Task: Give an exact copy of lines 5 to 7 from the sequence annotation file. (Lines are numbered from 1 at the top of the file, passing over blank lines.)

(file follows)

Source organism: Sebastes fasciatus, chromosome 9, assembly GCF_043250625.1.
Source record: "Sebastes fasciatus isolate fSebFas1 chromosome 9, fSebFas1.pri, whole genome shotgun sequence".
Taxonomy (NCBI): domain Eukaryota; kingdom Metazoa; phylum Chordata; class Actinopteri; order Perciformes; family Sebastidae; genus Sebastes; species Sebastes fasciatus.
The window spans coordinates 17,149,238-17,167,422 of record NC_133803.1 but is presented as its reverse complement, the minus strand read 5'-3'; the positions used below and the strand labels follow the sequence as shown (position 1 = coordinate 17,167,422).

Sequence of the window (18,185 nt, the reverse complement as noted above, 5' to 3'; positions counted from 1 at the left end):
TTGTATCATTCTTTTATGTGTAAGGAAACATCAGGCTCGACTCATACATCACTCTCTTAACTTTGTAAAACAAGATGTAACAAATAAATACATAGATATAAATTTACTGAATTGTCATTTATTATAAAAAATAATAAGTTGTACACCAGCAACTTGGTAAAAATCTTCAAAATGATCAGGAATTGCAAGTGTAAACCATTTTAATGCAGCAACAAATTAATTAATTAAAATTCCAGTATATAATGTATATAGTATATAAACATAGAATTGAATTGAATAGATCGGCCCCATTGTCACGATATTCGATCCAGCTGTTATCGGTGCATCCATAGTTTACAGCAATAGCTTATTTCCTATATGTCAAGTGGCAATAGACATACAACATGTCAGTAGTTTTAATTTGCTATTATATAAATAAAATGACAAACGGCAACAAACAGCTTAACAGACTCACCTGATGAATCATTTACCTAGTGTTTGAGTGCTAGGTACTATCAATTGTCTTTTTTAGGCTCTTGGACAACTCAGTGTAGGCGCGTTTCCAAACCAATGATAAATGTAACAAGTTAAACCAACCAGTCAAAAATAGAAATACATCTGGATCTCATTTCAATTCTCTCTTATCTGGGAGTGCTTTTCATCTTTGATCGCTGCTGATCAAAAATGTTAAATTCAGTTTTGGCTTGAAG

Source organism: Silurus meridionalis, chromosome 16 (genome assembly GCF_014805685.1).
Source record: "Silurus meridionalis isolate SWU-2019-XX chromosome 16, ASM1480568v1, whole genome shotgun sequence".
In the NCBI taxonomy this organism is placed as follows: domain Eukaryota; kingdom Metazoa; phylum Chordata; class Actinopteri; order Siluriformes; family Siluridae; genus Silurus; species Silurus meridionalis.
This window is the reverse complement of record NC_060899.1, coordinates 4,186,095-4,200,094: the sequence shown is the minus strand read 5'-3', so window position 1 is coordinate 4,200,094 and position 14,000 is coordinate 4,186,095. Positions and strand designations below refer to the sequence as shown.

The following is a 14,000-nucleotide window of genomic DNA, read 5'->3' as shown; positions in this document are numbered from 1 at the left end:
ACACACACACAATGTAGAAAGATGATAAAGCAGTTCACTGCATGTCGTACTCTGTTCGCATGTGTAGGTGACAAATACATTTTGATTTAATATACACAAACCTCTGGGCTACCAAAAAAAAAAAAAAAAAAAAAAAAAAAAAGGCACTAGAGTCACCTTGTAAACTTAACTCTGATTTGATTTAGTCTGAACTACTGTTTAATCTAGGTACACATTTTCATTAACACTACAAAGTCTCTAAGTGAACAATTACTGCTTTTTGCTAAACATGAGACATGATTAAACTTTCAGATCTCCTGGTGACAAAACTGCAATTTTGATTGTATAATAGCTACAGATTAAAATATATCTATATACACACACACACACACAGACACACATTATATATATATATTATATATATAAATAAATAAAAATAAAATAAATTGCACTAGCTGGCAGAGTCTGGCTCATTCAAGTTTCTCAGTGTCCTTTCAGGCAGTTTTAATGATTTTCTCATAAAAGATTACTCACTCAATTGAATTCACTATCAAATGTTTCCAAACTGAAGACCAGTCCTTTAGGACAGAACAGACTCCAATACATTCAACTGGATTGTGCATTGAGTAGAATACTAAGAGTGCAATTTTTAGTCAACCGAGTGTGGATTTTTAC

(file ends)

Sequence of the window (18,185 nt, the reverse complement as noted above, 5' to 3'; positions counted from 1 at the left end):
TTGTATCATTCTTTTATGTGTAAGGAAACATCAGGCTCGACTCATACATCACTCTCTTAACTTTGTAAAACAAGATGTAACAAATAAATACATAGATATAAATTTACTGAATTGTCATTTATTATAAAAAATAATAAGTTGTACACCAGCAACTTGGTAAAAATCTTCAAAATGATCAGGAATTGCAAGTGTAAACCATTTTAATGCAGCAACAAATTAATTAATTAAAATTCCAGTATATAATGTATATAGTATATAAACATAGAATTGAATTGAATAGATCGGCCCCATTGTCACGATATTCGATCCAGCTGTTATCGGTGCATCCATAGTTTACAGCAATAGCTTATTTCCTATATGTCAAGTGGCAATAGACATACAACATGTCAGTAGTTTTAATTTGCTATTATATAAATAAAATGACAAACGGCAACAAACAGCTTAACAGACTCACCTGATGAATCATTTACCTAGTGTTTGAGTGCTAGGTACTATCAATTGTCTTTTTTAGGCTCTTGGACAACTCAGTGTAGGCGCGTTTCCAAACCAATGATAAATGTAACAAGTTAAACCAACCAGTCAAAAATAGAAATACATCTGGATCTCATTTCAATTCTCTCTTATCTGGGAGTGCTTTTCATCTTTGATCGCTGCTGATCAAAAATGTTAAATTCAGTTTTGGCTTGAAG

Source organism: Silurus meridionalis, chromosome 16 (genome assembly GCF_014805685.1).